Plant regeneration from protoplasts isolated from friable embryogenic callus of cassava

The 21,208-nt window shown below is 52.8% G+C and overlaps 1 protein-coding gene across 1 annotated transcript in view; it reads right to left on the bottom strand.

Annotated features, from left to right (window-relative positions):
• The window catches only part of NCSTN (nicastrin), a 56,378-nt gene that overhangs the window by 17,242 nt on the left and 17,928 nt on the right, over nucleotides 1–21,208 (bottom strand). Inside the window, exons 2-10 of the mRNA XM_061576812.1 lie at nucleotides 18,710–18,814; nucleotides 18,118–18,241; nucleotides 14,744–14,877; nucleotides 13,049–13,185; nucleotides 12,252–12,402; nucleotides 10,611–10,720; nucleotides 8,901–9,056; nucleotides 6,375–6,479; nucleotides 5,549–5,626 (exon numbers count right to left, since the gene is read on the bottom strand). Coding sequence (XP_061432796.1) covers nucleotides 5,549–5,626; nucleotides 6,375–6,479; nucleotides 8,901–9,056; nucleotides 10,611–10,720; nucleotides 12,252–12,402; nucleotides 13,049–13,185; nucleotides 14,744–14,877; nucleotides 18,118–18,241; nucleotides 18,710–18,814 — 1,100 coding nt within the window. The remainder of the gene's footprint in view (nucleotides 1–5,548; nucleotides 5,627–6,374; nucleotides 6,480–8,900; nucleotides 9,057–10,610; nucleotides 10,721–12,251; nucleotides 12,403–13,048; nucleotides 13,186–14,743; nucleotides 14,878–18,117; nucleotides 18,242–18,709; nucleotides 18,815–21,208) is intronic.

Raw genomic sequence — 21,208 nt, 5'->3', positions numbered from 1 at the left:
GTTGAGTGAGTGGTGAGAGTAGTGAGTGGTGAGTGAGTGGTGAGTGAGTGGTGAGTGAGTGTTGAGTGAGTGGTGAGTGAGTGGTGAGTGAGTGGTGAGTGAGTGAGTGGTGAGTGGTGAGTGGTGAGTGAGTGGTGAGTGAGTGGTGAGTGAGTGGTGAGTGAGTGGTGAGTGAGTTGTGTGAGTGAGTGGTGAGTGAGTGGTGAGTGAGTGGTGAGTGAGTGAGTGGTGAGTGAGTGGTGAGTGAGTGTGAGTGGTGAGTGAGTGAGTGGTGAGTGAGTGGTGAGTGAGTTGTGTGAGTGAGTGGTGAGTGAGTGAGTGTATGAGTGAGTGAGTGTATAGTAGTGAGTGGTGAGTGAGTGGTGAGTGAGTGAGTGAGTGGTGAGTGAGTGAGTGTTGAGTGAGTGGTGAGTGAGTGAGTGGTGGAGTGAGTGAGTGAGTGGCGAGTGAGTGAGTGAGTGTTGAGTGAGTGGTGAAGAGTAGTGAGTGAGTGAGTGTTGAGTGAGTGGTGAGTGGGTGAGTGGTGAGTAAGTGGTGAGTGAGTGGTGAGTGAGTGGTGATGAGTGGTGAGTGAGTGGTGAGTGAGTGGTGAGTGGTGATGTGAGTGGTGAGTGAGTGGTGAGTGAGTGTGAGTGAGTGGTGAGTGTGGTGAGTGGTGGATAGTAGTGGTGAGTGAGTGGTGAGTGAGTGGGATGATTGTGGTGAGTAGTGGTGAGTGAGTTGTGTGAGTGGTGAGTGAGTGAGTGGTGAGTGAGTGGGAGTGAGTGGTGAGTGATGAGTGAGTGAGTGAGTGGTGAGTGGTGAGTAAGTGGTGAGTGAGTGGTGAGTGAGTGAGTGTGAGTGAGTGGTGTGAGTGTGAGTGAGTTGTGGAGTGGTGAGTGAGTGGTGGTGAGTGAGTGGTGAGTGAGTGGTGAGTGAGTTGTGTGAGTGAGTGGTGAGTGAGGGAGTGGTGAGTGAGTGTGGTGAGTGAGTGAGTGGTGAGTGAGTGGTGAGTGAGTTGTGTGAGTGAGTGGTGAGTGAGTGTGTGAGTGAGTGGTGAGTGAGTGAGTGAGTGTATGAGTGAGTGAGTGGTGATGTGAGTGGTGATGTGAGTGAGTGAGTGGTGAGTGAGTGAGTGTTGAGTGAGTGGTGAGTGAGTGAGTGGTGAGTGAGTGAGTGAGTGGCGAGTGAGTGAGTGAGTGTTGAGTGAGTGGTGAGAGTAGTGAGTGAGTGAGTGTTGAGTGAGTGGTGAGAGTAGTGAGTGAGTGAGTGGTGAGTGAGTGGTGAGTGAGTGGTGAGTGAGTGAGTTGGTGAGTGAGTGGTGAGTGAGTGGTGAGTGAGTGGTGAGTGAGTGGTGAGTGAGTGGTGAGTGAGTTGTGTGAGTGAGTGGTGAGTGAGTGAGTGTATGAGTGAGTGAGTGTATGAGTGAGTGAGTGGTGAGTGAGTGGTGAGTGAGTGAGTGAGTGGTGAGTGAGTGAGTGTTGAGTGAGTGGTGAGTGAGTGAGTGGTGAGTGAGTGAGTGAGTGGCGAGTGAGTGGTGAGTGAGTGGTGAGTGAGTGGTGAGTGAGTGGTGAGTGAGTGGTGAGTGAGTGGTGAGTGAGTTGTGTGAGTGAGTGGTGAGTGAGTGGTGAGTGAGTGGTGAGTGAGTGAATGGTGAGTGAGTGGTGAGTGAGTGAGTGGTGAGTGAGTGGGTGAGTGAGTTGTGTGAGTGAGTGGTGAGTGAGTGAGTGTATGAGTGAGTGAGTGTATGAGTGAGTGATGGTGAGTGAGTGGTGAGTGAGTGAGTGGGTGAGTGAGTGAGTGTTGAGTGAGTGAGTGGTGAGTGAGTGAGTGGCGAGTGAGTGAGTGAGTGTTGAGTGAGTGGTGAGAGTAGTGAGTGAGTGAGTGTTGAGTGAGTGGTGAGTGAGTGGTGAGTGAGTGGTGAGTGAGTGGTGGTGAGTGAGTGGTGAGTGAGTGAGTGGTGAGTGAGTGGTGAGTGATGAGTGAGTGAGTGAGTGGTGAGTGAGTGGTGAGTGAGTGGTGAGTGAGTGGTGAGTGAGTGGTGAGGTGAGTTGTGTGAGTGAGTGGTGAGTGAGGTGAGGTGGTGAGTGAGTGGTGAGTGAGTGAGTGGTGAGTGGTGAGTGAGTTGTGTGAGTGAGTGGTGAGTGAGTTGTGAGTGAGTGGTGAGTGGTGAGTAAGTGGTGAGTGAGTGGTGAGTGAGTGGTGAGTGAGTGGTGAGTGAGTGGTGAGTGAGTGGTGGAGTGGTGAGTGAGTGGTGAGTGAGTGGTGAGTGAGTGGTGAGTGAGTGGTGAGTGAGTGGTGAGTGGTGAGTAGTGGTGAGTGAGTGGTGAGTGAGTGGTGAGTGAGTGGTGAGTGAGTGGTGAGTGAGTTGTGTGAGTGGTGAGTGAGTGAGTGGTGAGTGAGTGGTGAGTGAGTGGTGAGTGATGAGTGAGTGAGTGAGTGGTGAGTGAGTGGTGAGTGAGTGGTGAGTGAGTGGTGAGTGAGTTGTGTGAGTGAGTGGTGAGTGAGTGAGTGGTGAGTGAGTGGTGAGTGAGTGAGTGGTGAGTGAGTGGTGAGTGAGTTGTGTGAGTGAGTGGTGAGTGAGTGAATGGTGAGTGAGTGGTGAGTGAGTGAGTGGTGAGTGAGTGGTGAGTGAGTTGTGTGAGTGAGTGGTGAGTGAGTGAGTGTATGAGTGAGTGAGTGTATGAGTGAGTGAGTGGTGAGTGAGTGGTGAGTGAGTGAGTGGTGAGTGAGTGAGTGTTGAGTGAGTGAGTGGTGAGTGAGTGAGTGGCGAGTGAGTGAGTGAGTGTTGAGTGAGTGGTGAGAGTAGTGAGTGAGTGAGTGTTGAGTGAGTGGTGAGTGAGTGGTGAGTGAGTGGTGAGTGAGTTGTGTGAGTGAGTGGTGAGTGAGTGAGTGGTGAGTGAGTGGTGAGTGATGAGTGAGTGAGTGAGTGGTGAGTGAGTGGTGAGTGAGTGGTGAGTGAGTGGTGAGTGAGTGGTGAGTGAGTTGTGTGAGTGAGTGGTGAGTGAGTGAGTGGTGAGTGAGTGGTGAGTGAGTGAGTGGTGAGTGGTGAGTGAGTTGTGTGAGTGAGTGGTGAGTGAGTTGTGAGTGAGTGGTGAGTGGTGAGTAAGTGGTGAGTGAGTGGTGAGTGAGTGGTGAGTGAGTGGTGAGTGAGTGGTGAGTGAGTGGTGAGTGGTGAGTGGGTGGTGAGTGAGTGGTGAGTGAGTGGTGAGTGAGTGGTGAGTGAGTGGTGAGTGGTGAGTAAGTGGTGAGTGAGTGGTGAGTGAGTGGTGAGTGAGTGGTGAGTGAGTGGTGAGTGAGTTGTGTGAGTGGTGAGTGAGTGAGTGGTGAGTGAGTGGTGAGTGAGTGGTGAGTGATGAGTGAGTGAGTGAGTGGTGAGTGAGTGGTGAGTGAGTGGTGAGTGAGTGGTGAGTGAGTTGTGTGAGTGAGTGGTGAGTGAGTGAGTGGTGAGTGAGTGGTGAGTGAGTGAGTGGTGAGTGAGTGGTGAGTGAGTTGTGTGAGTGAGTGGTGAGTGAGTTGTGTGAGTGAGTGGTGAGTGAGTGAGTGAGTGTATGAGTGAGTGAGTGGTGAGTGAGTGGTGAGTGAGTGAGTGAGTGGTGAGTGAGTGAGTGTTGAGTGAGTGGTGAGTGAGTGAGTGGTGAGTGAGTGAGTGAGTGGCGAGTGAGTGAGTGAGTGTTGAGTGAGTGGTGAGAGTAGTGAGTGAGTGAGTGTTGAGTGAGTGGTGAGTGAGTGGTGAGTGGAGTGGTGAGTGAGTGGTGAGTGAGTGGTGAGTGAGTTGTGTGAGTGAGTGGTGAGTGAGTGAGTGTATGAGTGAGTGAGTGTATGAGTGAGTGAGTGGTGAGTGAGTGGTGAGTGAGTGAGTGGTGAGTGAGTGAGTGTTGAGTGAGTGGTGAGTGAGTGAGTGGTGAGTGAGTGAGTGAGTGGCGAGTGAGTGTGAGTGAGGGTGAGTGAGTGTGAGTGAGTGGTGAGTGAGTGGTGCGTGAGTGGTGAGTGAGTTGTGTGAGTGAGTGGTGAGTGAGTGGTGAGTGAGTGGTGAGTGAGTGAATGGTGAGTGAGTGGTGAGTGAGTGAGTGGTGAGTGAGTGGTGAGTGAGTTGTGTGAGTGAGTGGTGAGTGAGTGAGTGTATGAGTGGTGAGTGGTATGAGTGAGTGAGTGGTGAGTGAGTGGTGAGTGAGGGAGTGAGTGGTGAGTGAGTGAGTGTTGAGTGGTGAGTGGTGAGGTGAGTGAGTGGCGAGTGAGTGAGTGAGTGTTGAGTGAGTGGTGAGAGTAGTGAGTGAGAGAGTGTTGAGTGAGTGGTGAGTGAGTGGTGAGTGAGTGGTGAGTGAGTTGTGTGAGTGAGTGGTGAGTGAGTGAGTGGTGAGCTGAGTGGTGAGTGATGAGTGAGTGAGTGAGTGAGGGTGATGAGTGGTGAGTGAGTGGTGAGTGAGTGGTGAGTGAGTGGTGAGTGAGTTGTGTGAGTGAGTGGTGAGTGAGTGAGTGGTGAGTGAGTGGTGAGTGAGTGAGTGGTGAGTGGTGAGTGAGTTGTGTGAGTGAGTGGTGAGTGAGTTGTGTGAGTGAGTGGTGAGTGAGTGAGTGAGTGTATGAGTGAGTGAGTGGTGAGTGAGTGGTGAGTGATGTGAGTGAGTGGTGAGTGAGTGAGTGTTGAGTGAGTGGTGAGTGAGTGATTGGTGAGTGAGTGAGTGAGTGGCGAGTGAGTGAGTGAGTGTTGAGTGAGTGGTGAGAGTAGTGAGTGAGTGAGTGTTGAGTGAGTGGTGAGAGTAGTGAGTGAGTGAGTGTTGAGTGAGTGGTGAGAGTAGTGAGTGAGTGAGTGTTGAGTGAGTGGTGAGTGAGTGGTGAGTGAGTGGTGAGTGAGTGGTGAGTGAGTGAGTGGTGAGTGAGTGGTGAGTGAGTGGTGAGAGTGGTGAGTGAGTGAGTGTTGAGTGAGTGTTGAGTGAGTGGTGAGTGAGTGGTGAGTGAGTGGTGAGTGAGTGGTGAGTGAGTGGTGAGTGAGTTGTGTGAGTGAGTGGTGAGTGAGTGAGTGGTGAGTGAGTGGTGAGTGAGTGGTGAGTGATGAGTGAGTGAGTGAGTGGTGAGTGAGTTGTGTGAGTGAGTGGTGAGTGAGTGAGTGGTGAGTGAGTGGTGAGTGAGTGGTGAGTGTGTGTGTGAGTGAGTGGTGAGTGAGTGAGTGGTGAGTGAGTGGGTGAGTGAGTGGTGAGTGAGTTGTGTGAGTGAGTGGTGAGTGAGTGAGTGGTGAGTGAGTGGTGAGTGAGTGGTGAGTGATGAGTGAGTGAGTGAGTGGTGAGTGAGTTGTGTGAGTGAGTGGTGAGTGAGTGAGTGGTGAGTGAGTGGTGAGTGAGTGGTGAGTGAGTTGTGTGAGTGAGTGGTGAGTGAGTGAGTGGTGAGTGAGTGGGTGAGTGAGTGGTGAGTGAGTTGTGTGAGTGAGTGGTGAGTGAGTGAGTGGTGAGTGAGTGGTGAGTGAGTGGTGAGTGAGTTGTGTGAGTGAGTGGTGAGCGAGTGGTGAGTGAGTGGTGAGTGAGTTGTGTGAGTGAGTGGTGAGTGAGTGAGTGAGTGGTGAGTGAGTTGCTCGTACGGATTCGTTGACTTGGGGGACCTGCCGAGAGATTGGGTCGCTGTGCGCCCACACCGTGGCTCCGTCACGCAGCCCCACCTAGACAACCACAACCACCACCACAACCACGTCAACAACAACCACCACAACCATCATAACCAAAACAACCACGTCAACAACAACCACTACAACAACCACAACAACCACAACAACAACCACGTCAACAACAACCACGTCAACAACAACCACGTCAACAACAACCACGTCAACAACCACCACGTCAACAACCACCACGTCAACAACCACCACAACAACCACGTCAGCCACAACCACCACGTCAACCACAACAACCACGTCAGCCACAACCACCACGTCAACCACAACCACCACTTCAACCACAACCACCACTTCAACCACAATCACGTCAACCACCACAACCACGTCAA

Protoplasts were isolated from friable embryogenic callus (FEC) and from suspensions derived from FEC of cassava genotype TMS60444. Suspensions yielded the highest number of protoplasts (1.5×106 protoplasts/g fresh weight). Protoplasts plated at a density of 105–106/ml in a medium supplemented with 0.5 mg/l α-naphthaleneacetic acid and 1 mg/l zeatin began dividing after 3 days, and after 30 days this resulted in an absolute plating efficiency as high as 2.5%. After 2 months of culture, 60% of the developed calli were highly friable and in appearance identical to the original FEC. The protoplast derived FEC was first purified through two rounds of selection of 3 weeks each before beeing cultured for regeneration of plants. This was done by culturing the protoplast-derived FEC for 11 weeks on maturation medium, yielding a maximum of 184 organized embryos per 10.000 initially cultured protoplasts. Most of the organized embryos were torpedo shaped and matured after they had been isolated from the calli and transferred to fresh medium. Mature embryos were multiplied by secondary somatic embryogenesis at high efficiency (>90%) on a medium supplemented with 8 mg/l 2,4-dichlorophenoxyacetic acid. About 30% of the mature secondary somatic embryos developed into shoots after transfer to a medium supplemented with 1 mg/l N6-benzylaminopurine (BAP). Shoots rooted readily on a medium without BAP.
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